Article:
# Open Real Intervals are Homeomorphic

## Theorem

Let $\R$ be the real number line with the Euclidean topology.

Let $I_1 := \openint a b$ and $I_2 := \openint c d$ be non-empty open real intervals.

Then $I_1$ and $I_2$ are homeomorphic.

## Proof

By definition of open real interval, for $I_1$ and $I_2$ to be non-empty it must be the case that $a < b$ and $c < d$.

In particular it is noted that $a \ne b$ and $c \ne d$.

Thus $a - b \ne 0$ and $c - d \ne 0$.

Consider the real function $f: I_1 \to I_2$ defined as:

- $\forall x \in I_1: \map f x = c + \dfrac {\paren {d - c} \paren {x - a} } {b - a}$

Then after some algebra:

- $\forall x \in I_2: \map {f^{-1} } x = a + \dfrac {\paren {b - a} \paren {x - c} } {d - c}$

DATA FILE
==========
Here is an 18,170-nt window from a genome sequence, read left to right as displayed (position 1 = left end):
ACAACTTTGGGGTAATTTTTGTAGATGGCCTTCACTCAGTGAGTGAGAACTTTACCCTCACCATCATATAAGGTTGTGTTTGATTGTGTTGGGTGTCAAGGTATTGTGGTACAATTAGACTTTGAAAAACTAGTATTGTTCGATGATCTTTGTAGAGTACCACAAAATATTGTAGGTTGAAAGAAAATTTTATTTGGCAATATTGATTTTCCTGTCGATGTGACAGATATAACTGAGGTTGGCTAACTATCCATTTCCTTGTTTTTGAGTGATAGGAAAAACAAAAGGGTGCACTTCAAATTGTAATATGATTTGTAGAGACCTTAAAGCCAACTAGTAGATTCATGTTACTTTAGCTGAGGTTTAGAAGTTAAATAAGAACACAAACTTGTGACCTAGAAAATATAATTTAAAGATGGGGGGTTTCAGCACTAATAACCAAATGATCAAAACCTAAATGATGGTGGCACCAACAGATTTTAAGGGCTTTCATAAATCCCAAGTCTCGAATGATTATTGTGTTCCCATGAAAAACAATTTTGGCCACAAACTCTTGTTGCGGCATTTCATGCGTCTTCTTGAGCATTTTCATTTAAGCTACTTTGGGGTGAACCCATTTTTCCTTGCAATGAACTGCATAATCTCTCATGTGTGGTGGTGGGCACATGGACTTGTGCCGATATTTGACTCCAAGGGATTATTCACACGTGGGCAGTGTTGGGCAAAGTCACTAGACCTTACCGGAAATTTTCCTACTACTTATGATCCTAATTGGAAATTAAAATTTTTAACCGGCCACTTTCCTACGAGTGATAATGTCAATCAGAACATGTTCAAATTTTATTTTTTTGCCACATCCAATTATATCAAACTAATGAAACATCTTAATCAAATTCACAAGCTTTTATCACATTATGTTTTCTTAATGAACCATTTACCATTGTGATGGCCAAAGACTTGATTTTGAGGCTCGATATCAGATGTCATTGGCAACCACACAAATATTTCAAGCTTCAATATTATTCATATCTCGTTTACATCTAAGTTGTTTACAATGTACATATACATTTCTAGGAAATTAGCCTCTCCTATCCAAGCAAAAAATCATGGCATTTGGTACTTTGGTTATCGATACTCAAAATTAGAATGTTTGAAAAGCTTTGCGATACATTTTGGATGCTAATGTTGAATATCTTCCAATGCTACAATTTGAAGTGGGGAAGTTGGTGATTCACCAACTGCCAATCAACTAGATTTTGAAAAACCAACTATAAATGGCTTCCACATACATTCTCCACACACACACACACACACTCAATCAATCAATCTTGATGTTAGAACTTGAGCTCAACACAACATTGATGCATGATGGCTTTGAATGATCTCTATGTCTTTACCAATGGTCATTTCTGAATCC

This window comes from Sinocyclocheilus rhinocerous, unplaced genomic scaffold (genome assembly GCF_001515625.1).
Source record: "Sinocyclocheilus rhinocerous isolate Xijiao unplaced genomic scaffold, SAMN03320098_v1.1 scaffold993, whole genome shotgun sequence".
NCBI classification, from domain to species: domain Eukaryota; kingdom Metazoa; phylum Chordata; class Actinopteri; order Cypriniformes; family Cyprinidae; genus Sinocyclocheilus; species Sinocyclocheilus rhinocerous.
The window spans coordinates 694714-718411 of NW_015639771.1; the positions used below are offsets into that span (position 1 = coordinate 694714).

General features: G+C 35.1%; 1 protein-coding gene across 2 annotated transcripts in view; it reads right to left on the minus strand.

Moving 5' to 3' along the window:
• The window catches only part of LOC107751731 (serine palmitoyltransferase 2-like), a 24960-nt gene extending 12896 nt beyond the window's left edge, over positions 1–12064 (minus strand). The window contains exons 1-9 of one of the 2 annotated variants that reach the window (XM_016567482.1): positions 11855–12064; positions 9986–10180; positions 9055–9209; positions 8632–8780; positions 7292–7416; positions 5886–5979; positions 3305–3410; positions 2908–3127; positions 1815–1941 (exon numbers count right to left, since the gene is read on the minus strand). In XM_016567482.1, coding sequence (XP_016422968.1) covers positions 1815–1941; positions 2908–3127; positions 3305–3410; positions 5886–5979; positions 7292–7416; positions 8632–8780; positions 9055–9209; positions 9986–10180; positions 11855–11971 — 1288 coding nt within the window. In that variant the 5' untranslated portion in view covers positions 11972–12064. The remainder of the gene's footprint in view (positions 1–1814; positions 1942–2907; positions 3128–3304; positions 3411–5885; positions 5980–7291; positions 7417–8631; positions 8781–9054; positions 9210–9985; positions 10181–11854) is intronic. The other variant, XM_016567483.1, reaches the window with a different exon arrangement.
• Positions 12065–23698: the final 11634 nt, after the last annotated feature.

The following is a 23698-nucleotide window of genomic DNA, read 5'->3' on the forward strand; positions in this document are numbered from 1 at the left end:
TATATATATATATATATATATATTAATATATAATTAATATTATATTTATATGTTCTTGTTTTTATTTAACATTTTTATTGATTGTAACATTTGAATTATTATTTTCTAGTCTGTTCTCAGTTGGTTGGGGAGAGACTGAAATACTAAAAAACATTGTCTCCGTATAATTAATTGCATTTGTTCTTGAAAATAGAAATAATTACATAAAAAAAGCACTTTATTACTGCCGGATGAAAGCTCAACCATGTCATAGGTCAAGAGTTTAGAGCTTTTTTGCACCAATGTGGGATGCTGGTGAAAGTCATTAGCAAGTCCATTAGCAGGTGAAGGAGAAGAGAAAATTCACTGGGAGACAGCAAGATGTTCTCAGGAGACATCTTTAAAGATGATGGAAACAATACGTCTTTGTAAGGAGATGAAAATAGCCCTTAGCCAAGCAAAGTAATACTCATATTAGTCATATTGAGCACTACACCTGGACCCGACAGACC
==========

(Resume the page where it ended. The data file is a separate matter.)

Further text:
Both of these are defined as $a - b \ne 0$ and $c - d \ne 0$.

By the Combination Theorem for Continuous Real Functions, both $f$ and $f^{-1}$ are continuous on the open real intervals on which they are defined.

Hence the result by definition of homeomorphic.

$\blacksquare$

## Sources

- 1975: Bert Mendelson:
*Introduction to Topology*(3rd ed.) ... (previous) ... (next): Chapter $2$: Metric Spaces: $\S 7$: Subspaces and Equivalence of Metric Spaces: Exercise $2$ - 1975: W.A. Sutherland:
*Introduction to Metric and Topological Spaces*... (previous) ... (next): $3$: Continuity generalized: topological spaces: $3.6$: Homeomorphisms: Examples $3.6.2 \ \text{(a)}$